This summer, photographer Michael Dweck released his second book focusing on the East End, water and beautiful women. But his latest photographic endeavor, “Mermaids,” is a departure from his previous projects, featuring a thick library of abstract photos of women in sometimes difficult to decipher poses under water.
Perennially seduced by water and surrounding vistas, Mr. Dweck was also the eye behind the lens for “The End,” a photography book that documented the surfing subculture in Montauk. Last summer, his pictorial, “The Girls of Montauk,” featuring women shot against a backdrop of South Fork beaches, was published in Playboy magazine.
But his most recent project, “Mermaids,” is his first undertaking actually shot underwater, or of women in the water from above the surface.
Similar to the inspiration for “The End,” the idea for “Mermaids” came from the Long Island native’s experiences fishing in the waters along the south shore and off Montauk.
During a recent phone interview from his Manhattan home, Mr. Dweck explained that on those long nights of fishing he had always been intrigued by the streaks of light that would flash through the water as fish swam by.
“The idea was, if I happen to fall overboard one night, what would I see down there? Those flashes of light could be mermaids,” he explained.
Once his imagination took flight, Mr. Dweck began shooting local women, such as Lauren Wingate, in pools in Amagansett and Montauk.
Most of the photographs in the book were shot during long nights submerged in water, when Mr. Dweck would often shoot from 9 p.m. to 2 a.m. in order to get the appropriate lighting and effects he was looking for.
“Everything is abstract, unlike the last book, which is a narrative about a place that was in my mind,” Mr. Dweck said.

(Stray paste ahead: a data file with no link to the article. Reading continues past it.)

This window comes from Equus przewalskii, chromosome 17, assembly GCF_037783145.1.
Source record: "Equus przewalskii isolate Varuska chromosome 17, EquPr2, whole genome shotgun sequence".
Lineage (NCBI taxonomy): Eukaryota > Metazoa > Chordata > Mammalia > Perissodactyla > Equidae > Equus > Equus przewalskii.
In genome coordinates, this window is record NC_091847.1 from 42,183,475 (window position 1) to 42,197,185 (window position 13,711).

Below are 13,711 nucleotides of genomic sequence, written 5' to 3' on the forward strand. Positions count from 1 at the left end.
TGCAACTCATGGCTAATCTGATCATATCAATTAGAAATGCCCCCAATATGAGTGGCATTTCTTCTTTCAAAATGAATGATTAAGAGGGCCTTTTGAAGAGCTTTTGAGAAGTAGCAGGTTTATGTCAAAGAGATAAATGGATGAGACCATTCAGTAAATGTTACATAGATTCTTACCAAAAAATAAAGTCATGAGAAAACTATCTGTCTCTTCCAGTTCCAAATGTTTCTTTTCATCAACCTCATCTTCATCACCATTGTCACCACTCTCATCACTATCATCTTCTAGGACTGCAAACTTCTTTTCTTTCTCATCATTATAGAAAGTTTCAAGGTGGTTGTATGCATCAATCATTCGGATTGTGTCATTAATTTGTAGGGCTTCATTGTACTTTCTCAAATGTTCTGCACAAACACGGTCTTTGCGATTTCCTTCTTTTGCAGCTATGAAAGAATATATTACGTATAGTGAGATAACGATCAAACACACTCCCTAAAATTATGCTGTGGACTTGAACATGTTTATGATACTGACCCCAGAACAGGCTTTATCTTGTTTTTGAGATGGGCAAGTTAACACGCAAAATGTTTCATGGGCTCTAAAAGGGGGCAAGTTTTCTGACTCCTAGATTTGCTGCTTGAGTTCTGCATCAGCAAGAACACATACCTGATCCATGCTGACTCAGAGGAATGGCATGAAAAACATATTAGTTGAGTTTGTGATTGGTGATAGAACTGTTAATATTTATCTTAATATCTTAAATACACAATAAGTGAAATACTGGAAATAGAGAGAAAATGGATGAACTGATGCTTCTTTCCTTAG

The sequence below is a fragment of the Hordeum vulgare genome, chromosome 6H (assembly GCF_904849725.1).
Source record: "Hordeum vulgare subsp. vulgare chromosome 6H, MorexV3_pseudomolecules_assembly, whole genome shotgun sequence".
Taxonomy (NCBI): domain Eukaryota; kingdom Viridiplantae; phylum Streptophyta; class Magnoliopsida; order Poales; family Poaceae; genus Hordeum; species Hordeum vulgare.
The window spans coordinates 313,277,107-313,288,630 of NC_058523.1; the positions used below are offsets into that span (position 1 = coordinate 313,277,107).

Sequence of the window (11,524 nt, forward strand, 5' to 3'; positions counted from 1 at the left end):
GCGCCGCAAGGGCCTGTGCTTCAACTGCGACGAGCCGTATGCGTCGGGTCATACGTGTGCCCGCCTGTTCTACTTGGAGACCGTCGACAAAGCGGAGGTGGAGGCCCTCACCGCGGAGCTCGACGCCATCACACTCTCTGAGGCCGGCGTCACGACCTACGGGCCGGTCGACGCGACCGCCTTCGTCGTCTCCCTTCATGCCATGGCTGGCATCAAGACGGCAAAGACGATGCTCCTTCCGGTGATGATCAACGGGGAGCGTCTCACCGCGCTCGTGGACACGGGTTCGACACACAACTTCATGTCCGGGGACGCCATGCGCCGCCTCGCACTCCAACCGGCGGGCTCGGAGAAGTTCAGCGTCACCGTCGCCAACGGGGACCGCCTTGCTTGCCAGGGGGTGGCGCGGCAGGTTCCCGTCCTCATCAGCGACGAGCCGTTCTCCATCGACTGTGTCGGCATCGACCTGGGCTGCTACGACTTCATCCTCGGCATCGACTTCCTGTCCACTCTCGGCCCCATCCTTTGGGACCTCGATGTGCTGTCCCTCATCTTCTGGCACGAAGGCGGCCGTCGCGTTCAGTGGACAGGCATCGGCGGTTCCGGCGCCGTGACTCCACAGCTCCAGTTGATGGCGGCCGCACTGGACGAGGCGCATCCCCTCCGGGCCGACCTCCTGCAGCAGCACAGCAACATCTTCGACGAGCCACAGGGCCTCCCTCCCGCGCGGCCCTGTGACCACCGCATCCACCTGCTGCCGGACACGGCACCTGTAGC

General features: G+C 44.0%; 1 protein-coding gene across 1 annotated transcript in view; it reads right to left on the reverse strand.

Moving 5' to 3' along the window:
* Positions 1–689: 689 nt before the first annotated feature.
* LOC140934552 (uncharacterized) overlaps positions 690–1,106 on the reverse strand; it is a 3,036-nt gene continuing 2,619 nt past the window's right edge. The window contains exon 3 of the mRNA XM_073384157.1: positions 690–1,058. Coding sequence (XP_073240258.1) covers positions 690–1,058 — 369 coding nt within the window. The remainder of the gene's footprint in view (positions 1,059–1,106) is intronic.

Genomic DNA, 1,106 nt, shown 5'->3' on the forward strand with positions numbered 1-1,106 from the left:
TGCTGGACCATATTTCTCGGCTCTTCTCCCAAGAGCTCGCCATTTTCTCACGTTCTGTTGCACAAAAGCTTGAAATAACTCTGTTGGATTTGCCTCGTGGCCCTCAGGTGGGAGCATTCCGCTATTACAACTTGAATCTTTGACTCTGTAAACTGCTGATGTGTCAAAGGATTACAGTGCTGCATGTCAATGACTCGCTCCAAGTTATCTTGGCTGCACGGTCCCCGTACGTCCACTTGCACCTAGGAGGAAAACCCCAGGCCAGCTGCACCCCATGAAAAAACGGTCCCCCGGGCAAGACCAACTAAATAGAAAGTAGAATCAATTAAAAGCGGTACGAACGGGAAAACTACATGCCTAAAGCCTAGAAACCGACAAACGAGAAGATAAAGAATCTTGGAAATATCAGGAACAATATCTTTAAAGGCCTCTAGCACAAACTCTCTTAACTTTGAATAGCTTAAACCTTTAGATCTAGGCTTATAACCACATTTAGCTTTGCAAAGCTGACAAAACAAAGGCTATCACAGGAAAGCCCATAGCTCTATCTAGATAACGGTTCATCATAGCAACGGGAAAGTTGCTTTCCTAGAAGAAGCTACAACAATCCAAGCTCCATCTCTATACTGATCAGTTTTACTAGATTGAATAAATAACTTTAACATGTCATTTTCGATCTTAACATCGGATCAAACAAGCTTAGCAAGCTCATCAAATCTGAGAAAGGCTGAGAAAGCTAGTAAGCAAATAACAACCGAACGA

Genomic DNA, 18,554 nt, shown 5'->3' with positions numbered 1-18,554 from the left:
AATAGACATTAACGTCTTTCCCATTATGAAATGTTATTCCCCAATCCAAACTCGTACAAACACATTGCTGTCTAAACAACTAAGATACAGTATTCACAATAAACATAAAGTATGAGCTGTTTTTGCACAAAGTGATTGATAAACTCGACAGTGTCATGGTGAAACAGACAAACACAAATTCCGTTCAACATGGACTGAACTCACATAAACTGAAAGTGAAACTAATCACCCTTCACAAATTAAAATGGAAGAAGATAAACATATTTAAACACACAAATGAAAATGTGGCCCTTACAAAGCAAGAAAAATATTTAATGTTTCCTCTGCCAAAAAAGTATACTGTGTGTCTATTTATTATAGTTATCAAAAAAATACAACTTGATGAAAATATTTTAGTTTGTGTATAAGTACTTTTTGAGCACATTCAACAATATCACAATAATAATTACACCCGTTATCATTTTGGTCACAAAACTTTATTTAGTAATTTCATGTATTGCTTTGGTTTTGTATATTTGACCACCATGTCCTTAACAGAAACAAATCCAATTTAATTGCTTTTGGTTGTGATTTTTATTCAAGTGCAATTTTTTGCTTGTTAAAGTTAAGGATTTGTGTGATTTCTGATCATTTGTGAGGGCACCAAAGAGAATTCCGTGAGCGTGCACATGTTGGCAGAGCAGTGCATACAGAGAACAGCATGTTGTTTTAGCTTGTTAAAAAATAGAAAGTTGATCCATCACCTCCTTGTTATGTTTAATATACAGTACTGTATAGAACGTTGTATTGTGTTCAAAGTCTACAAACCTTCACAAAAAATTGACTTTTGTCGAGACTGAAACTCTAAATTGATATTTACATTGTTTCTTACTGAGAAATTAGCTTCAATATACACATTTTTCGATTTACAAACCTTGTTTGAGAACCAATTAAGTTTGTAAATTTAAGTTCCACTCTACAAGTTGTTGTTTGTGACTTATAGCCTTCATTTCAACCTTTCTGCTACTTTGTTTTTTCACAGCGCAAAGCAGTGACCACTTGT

The only narrative in this book can be found in the introductory essay written by Christopher Sweet. A former editor at Harry N. Abrams book publishers, Mr. Sweet eloquently captures the fantasy world of Mr. Dweck’s mermaids and outlines the process of capturing the images.
While working on the project, Mr. Dweck traveled back and forth to Paris and was influenced by the artwork he saw overseas, including works by Matisse and Irish-born figurative painter Francis Bacon.
“That’s why this work has no personality … It’s more about the form,” he said.
Mr. Dweck did not use professional underwater models, but women who were water lovers, including Ms. Wingate, an East End native who served as Mr. Dweck’s muse for the project and ended up being featured on the cover of the book.
“She loves the water. She’s really comfortable and she takes chances … She’s my honey in this project; I owe a lot to her,” he said.
Although some of the shooting took place locally, most of the photographs in the book were shot in the waters of the Weeki Wachee River in Florida, where Mr. Dweck traveled to find more subjects. There, he found a group of women, ranging in age from 20 to 38, from the rural island fishing village of Aripeka, Florida, who grew up on, and in, the water.
“They live on stilt houses, their fathers are stone crab fishermen and their parents teach them to swim from birth. The river becomes their playpen, basically,” he said, adding that these women could hold their breath for five to eight minutes at a time. “That’s their world, where they find happiness.”
Without a lot of opportunity in rural Florida for work, Mr. Dweck said the women held a range of jobs, from being performers in underwater shows to waitressing.
This fueled his idea that the water helps to isolate people, allowing them to shed psychic baggage and find refuge.
These, his true mermaids, are reflected in the photos as enigmatic and aloof beings. No facial features are identifiable and the women are mainly individualized by their long manes of hair suspended like tresses of seaweed.
“There’s a beauty to being under water that you can only see if someone is used to being in that environment,” Mr. Dweck said. “These girls actually transform. When they sink they just kind of transform into these beautiful creatures. It’s kind of like when you put a fish back in water.”
In order to capture this underwater world, Mr. Dweck would either dive down into the water with the women wearing an extra long snorkel, free dive, or shoot from behind a large glass wall that sectioned off a part of the river.
“I just started to experiment. I said to myself, ‘OK, I have light, I have a lens and I have water’” Mr. Dweck said, explaining how he came up with the abstract concept for the photos.
Photographs from “Mermaids” are currently on exhibit at the Staely Wise Gallery in Manhattan until September, when they will move on to galleries in Germany, Paris and Japan.